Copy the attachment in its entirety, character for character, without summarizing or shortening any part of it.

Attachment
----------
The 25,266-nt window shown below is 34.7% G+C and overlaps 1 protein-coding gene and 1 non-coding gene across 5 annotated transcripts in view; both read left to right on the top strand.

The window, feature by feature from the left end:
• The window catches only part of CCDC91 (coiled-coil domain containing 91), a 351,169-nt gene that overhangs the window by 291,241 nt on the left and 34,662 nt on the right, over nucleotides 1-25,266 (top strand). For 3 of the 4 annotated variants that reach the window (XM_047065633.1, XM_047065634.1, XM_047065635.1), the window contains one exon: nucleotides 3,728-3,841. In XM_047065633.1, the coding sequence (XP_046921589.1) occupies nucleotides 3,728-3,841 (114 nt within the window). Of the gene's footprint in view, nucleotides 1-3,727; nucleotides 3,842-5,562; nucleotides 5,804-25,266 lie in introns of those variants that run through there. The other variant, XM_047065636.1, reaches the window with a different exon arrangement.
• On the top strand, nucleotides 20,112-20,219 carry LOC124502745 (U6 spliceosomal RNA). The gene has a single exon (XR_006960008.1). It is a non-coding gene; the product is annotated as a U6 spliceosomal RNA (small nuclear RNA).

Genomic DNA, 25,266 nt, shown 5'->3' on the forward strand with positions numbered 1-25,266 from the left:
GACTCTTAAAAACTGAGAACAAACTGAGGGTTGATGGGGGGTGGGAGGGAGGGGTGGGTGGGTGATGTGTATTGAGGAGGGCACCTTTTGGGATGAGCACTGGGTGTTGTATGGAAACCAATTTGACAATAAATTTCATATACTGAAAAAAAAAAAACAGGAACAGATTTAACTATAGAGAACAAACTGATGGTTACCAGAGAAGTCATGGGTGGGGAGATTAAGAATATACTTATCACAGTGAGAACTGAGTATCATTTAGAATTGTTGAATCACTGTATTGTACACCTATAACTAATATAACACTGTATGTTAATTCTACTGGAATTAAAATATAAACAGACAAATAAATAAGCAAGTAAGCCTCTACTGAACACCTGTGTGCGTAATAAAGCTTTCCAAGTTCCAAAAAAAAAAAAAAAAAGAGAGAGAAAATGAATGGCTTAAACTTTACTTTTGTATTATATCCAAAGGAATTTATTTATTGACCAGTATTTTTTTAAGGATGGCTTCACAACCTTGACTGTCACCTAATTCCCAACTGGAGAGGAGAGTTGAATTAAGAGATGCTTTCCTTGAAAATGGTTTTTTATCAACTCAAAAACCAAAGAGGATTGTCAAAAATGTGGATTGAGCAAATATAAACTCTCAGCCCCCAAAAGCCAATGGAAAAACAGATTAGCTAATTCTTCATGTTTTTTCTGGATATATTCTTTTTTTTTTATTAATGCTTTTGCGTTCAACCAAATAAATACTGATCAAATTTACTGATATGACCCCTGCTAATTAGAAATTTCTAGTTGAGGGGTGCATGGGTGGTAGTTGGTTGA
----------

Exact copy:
The 25,266-nt window shown below is 34.7% G+C and overlaps 1 protein-coding gene and 1 non-coding gene across 5 annotated transcripts in view; both read left to right on the top strand.

The window, feature by feature from the left end:
• The window catches only part of CCDC91 (coiled-coil domain containing 91), a 351,169-nt gene that overhangs the window by 291,241 nt on the left and 34,662 nt on the right, over nucleotides 1-25,266 (top strand). For 3 of the 4 annotated variants that reach the window (XM_047065633.1, XM_047065634.1, XM_047065635.1), the window contains one exon: nucleotides 3,728-3,841. In XM_047065633.1, the coding sequence (XP_046921589.1) occupies nucleotides 3,728-3,841 (114 nt within the window). Of the gene's footprint in view, nucleotides 1-3,727; nucleotides 3,842-5,562; nucleotides 5,804-25,266 lie in introns of those variants that run through there. The other variant, XM_047065636.1, reaches the window with a different exon arrangement.
• On the top strand, nucleotides 20,112-20,219 carry LOC124502745 (U6 spliceosomal RNA). The gene has a single exon (XR_006960008.1). It is a non-coding gene; the product is annotated as a U6 spliceosomal RNA (small nuclear RNA).

Genomic DNA, 25,266 nt, shown 5'->3' on the forward strand with positions numbered 1-25,266 from the left:
GACTCTTAAAAACTGAGAACAAACTGAGGGTTGATGGGGGGTGGGAGGGAGGGGTGGGTGGGTGATGTGTATTGAGGAGGGCACCTTTTGGGATGAGCACTGGGTGTTGTATGGAAACCAATTTGACAATAAATTTCATATACTGAAAAAAAAAAAACAGGAACAGATTTAACTATAGAGAACAAACTGATGGTTACCAGAGAAGTCATGGGTGGGGAGATTAAGAATATACTTATCACAGTGAGAACTGAGTATCATTTAGAATTGTTGAATCACTGTATTGTACACCTATAACTAATATAACACTGTATGTTAATTCTACTGGAATTAAAATATAAACAGACAAATAAATAAGCAAGTAAGCCTCTACTGAACACCTGTGTGCGTAATAAAGCTTTCCAAGTTCCAAAAAAAAAAAAAAAAAGAGAGAGAAAATGAATGGCTTAAACTTTACTTTTGTATTATATCCAAAGGAATTTATTTATTGACCAGTATTTTTTTAAGGATGGCTTCACAACCTTGACTGTCACCTAATTCCCAACTGGAGAGGAGAGTTGAATTAAGAGATGCTTTCCTTGAAAATGGTTTTTTATCAACTCAAAAACCAAAGAGGATTGTCAAAAATGTGGATTGAGCAAATATAAACTCTCAGCCCCCAAAAGCCAATGGAAAAACAGATTAGCTAATTCTTCATGTTTTTTCTGGATATATTCTTTTTTTTTTATTAATGCTTTTGCGTTCAACCAAATAAATACTGATCAAATTTACTGATATGACCCCTGCTAATTAGAAATTTCTAGTTGAGGGGTGCATGGGTGGTAGTTGGTTGA